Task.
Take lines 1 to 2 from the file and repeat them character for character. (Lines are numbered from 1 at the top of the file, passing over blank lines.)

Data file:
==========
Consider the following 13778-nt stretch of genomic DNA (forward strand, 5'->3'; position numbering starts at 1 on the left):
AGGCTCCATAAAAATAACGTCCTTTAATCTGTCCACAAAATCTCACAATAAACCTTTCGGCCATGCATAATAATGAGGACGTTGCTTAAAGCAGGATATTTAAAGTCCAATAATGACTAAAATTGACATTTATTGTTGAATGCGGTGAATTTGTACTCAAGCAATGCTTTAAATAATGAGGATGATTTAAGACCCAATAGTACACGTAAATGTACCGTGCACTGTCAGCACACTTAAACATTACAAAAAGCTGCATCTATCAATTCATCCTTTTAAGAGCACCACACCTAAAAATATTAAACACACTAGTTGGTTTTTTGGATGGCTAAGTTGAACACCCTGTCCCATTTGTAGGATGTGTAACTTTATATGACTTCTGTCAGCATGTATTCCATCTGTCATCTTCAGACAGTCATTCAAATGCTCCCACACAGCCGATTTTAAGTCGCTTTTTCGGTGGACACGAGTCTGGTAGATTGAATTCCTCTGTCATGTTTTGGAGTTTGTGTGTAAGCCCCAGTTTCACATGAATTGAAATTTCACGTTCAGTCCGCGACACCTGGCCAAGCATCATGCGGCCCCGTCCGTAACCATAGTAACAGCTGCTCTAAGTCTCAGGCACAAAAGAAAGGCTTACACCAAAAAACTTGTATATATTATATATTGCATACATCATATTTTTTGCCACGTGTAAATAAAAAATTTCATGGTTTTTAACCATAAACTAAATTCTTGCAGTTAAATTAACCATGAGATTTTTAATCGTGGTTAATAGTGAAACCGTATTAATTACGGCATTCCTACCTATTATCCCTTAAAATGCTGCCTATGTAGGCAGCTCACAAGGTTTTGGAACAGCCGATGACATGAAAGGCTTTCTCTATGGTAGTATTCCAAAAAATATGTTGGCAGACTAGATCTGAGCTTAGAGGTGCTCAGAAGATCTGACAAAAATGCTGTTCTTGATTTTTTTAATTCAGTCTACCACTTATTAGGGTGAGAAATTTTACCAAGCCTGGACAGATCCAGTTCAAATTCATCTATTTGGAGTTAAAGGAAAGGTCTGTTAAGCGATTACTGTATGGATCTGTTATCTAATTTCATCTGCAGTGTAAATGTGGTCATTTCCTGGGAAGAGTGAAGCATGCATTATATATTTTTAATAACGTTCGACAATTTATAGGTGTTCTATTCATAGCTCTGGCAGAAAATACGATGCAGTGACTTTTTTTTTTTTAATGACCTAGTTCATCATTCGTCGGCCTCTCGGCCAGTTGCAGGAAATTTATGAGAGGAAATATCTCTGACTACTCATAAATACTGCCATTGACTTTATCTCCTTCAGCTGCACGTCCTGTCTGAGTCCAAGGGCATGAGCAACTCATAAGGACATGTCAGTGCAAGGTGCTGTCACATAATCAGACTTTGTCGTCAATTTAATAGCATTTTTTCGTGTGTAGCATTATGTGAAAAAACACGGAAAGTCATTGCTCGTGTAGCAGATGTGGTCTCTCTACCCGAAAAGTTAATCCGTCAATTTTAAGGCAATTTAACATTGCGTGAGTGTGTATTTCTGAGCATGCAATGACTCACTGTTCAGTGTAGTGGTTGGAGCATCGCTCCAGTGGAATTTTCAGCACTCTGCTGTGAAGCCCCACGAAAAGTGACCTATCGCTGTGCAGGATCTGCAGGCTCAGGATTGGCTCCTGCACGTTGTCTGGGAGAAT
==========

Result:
Consider the following 13778-nt stretch of genomic DNA (forward strand, 5'->3'; position numbering starts at 1 on the left):
AGGCTCCATAAAAATAACGTCCTTTAATCTGTCCACAAAATCTCACAATAAACCTTTCGGCCATGCATAATAATGAGGACGTTGCTTAAAGCAGGATATTTAAAGTCCAATAATGACTAAAATTGACATTTATTGTTGAATGCGGTGAATTTGTACTCAAGCAATGCTTTAAATAATGAGGATGATTTAAGACCCAATAGTACACGTAAATGTACCGTGCACTGTCAGCACACTTAAACATTACAAAAAGCTGCATCTATCAATTCATCCTTTTAAGAGCACCACACCTAAAAATATTAAACACACTAGTTGGTTTTTTGGATGGCTAAGTTGAACACCCTGTCCCATTTGTAGGATGTGTAACTTTATATGACTTCTGTCAGCATGTATTCCATCTGTCATCTTCAGACAGTCATTCAAATGCTCCCACACAGCCGATTTTAAGTCGCTTTTTCGGTGGACACGAGTCTGGTAGATTGAATTCCTCTGTCATGTTTTGGAGTTTGTGTGTAAGCCCCAGTTTCACATGAATTGAAATTTCACGTTCAGTCCGCGACACCTGGCCAAGCATCATGCGGCCCCGTCCGTAACCATAGTAACAGCTGCTCTAAGTCTCAGGCACAAAAGAAAGGCTTACACCAAAAAACTTGTATATATTATATATTGCATACATCATATTTTTTGCCACGTGTAAATAAAAAATTTCATGGTTTTTAACCATAAACTAAATTCTTGCAGTTAAATTAACCATGAGATTTTTAATCGTGGTTAATAGTGAAACCGTATTAATTACGGCATTCCTACCTATTATCCCTTAAAATGCTGCCTATGTAGGCAGCTCACAAGGTTTTGGAACAGCCGATGACATGAAAGGCTTTCTCTATGGTAGTATTCCAAAAAATATGTTGGCAGACTAGATCTGAGCTTAGAGGTGCTCAGAAGATCTGACAAAAATGCTGTTCTTGATTTTTTTAATTCAGTCTACCACTTATTAGGGTGAGAAATTTTACCAAGCCTGGACAGATCCAGTTCAAATTCATCTATTTGGAGTTAAAGGAAAGGTCTGTTAAGCGATTACTGTATGGATCTGTTATCTAATTTCATCTGCAGTGTAAATGTGGTCATTTCCTGGGAAGAGTGAAGCATGCATTATATATTTTTAATAACGTTCGACAATTTATAGGTGTTCTATTCATAGCTCTGGCAGAAAATACGATGCAGTGACTTTTTTTTTTTTAATGACCTAGTTCATCATTCGTCGGCCTCTCGGCCAGTTGCAGGAAATTTATGAGAGGAAATATCTCTGACTACTCATAAATACTGCCATTGACTTTATCTCCTTCAGCTGCACGTCCTGTCTGAGTCCAAGGGCATGAGCAACTCATAAGGACATGTCAGTGCAAGGTGCTGTCACATAATCAGACTTTGTCGTCAATTTAATAGCATTTTTTCGTGTGTAGCATTATGTGAAAAAACACGGAAAGTCATTGCTCGTGTAGCAGATGTGGTCTCTCTACCCGAAAAGTTAATCCGTCAATTTTAAGGCAATTTAACATTGCGTGAGTGTGTATTTCTGAGCATGCAATGACTCACTGTTCAGTGTAGTGGTTGGAGCATCGCTCCAGTGGAATTTTCAGCACTCTGCTGTGAAGCCCCACGAAAAGTGACCTATCGCTGTGCAGGATCTGCAGGCTCAGGATTGGCTCCTGCACGTTGTCTGGGAGAAT